The age of 'artificial intimacy' is upon us. What does it mean for the way we love, have sex and build friendships?
There's not enough scholarly evidence to suggest game companies can control our minds or our wallets.
Shutterstock/Jason Benz Bennee
It took just 5,000 years for large and well-organised groups of people to populate all corners of the continent.
Ronnie Robertson/Wikimedia Commons
Internal waves can create pretty cloud shapes in the sky, as well as making life unpleasant for passengers on aeroplanes. And in the oceans they can be a deadly hazard to submarines.
Our research provides the first comprehensive picture of long-term trends in online diversity, drawing on a dataset that's four times as large as the original Hubble Space Telescope data.
Author provided/The Conversation
We now have a glimpse into where early Indigenous Australians likely travelled all those tens of thousands of years ago.
A plan to use swappable batteries in long-haul electric trucks highlights how freight is starting to move away from fossil fuels.
Marketing for robotic 'dogs' plays up their potential for good, but the debate about lethal autonomous weapons suggests public anxiety is warranted.
Apple's latest iPhone operating system lets you opt out of having your online habits tracked by the apps you use. That's a big part of Facebook's business model, but don't expect a privacy revolution.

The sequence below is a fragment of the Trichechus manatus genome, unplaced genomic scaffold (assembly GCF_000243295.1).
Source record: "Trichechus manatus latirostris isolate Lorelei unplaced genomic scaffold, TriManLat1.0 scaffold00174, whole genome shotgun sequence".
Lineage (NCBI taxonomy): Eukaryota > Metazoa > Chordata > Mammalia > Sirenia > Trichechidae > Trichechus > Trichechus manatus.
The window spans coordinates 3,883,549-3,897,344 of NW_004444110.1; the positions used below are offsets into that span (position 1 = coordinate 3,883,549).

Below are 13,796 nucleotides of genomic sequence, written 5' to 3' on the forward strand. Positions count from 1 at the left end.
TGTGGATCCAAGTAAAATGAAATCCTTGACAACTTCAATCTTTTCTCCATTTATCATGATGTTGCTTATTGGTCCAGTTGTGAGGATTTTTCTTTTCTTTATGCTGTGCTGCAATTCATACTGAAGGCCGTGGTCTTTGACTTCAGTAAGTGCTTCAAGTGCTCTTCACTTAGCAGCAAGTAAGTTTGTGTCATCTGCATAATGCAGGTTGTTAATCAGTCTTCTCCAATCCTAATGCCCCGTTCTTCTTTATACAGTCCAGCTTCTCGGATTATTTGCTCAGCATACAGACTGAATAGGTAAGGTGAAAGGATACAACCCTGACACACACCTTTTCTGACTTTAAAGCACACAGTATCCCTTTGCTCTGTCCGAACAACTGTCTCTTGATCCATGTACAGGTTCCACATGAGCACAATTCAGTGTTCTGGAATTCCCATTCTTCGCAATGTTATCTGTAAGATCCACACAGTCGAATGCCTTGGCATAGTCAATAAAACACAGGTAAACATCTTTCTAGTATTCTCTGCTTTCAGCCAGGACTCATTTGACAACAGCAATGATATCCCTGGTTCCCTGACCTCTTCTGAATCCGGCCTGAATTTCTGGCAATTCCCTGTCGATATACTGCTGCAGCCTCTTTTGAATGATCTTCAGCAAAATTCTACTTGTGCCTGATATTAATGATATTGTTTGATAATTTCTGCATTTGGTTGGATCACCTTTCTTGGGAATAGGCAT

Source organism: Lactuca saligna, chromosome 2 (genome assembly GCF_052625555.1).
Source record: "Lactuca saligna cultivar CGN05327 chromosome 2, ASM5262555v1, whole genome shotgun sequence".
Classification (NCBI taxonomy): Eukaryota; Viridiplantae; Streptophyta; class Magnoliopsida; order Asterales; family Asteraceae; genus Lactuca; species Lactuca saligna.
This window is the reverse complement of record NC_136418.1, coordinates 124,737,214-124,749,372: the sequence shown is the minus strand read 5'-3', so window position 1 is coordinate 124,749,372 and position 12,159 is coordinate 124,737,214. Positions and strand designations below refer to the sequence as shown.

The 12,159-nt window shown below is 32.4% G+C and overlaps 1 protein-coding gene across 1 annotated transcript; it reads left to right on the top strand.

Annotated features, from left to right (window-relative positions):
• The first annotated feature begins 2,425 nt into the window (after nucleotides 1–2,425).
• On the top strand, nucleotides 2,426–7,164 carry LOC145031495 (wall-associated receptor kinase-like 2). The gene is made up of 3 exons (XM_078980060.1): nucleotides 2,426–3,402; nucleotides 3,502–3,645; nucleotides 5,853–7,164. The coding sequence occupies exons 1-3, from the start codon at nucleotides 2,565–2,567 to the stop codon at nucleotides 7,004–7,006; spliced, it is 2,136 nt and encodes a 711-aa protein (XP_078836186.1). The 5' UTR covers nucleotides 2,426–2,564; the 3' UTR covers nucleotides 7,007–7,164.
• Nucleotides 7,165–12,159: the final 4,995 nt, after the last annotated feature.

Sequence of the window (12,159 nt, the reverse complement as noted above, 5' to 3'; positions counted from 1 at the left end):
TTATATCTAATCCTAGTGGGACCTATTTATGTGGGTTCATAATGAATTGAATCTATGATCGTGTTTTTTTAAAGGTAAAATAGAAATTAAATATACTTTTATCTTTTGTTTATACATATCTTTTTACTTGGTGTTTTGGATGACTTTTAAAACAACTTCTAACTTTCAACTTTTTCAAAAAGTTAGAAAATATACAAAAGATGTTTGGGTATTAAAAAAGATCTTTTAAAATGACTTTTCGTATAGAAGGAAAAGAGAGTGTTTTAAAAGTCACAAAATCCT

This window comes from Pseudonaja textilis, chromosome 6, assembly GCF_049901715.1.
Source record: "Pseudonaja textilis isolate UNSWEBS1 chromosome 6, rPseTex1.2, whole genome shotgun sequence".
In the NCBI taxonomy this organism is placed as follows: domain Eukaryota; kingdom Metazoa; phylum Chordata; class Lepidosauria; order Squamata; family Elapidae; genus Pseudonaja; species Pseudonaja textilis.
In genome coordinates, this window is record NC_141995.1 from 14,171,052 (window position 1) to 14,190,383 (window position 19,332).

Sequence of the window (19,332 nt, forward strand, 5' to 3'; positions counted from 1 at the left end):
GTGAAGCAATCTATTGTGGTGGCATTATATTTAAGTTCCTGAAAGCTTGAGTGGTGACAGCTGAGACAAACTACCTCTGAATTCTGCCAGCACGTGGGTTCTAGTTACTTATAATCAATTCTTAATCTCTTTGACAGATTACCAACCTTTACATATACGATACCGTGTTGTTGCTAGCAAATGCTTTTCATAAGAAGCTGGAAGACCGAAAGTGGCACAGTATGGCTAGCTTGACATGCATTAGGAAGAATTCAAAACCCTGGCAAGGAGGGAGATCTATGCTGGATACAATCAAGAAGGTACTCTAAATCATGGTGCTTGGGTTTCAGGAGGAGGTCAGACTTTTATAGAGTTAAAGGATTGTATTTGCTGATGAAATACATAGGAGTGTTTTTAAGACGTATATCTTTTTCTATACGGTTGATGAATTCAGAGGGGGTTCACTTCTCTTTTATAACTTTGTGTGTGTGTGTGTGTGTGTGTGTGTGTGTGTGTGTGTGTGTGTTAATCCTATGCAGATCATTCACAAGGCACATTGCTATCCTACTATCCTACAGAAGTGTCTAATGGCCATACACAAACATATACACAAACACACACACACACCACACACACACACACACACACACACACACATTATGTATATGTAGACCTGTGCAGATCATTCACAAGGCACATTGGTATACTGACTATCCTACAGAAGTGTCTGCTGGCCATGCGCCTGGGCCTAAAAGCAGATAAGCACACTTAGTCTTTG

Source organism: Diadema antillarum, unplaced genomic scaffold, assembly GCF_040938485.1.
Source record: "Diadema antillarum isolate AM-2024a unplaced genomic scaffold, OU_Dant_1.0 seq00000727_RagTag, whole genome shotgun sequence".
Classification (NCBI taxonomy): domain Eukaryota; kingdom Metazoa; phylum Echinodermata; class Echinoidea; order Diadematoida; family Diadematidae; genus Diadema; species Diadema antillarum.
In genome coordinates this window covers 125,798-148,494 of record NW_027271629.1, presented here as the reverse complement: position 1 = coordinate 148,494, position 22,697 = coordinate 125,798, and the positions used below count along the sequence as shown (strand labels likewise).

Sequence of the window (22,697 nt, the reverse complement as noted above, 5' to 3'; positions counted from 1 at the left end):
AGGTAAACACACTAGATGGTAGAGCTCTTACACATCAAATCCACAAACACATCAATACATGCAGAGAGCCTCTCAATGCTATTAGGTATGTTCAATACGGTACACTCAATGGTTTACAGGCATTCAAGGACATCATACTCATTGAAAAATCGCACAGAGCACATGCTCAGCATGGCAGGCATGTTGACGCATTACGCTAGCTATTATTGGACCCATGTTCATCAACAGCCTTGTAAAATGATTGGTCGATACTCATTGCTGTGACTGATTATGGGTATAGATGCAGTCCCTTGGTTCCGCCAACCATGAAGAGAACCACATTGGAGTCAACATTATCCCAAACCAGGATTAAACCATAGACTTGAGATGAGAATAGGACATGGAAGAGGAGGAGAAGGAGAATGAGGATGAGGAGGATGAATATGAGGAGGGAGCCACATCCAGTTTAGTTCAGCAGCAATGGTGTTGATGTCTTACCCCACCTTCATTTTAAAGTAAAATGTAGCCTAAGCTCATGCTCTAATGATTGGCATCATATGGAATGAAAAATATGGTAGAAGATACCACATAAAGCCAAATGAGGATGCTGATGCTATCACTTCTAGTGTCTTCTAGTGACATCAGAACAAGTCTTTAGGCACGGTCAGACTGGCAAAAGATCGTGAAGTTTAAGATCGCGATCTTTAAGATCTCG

Fibres that imitate the double helix of DNA can make artificial muscles more powerful than those found in nature.
Granting police access to Tinder users' information is problematic for many reasons (even if the intent is to keep people safe).
Some animals, such as California sea lions, have small brains relative to their body size, but are still impressively intelligent, showing brain evolution is even more complex than it appears.
Scientists still still don't fully understand how general anaesthesia affects the brain and body. A molecule found in bioluminescent stony coral may shed some light.
Rescuers have released photos of the submarine wreckage, found more than 800 metres deep. What happens now?
NASA/Goddard Space Flight Center Scientific Visualization Studio
Our team discovered clear changes in the distribution and strength of ocean eddies. These changes have never been detected before.
Indonesian Navy / AAP
The search for the Indonesian submarine KRI Nanggala faces huge uncertainties and a very tight deadline.
The Tasmanian tiger's superficial appearance was so similar to a wolf's that European colonisers assumed it was a threat and hunted it to extinction.
Artwork by José Vitor Silva.
So how accurate is the T. rex's running speed in that famous Jurassic Park jeep-chase scene?
Chris R Reid
A type of structure called a 'scaffold' acts like a safety net for ants when they go foraging, preventing them from slipping on steep surfaces.
Astronomy has been hailed as one area of science making moves to promote gender equity. But new modelling suggests targets are still not being met, and more effort is needed to nurture womens' careers.